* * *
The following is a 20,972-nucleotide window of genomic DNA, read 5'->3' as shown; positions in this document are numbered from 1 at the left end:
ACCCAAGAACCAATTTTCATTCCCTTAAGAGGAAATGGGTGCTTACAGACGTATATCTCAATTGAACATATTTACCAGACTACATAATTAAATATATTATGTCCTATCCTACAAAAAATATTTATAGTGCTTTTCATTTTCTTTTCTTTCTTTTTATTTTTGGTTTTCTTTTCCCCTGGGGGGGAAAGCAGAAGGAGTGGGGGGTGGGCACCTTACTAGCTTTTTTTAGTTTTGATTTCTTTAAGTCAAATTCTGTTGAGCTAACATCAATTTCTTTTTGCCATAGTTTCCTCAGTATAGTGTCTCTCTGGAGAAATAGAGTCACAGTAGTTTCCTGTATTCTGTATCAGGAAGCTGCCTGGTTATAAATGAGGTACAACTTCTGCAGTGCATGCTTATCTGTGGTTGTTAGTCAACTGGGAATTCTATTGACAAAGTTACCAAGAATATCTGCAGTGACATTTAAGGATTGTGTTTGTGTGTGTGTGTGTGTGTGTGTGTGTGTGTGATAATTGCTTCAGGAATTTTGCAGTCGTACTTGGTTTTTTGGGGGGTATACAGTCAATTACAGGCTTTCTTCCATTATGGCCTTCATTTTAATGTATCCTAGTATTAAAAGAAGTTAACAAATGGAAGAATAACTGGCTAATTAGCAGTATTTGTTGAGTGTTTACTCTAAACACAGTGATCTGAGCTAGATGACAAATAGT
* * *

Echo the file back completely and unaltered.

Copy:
The following is a 20,972-nucleotide window of genomic DNA, read 5'->3' as shown; positions in this document are numbered from 1 at the left end:
ACCCAAGAACCAATTTTCATTCCCTTAAGAGGAAATGGGTGCTTACAGACGTATATCTCAATTGAACATATTTACCAGACTACATAATTAAATATATTATGTCCTATCCTACAAAAAATATTTATAGTGCTTTTCATTTTCTTTTCTTTCTTTTTATTTTTGGTTTTCTTTTCCCCTGGGGGGGAAAGCAGAAGGAGTGGGGGGTGGGCACCTTACTAGCTTTTTTTAGTTTTGATTTCTTTAAGTCAAATTCTGTTGAGCTAACATCAATTTCTTTTTGCCATAGTTTCCTCAGTATAGTGTCTCTCTGGAGAAATAGAGTCACAGTAGTTTCCTGTATTCTGTATCAGGAAGCTGCCTGGTTATAAATGAGGTACAACTTCTGCAGTGCATGCTTATCTGTGGTTGTTAGTCAACTGGGAATTCTATTGACAAAGTTACCAAGAATATCTGCAGTGACATTTAAGGATTGTGTTTGTGTGTGTGTGTGTGTGTGTGTGTGTGTGTGATAATTGCTTCAGGAATTTTGCAGTCGTACTTGGTTTTTTGGGGGGTATACAGTCAATTACAGGCTTTCTTCCATTATGGCCTTCATTTTAATGTATCCTAGTATTAAAAGAAGTTAACAAATGGAAGAATAACTGGCTAATTAGCAGTATTTGTTGAGTGTTTACTCTAAACACAGTGATCTGAGCTAGATGACAAATAGT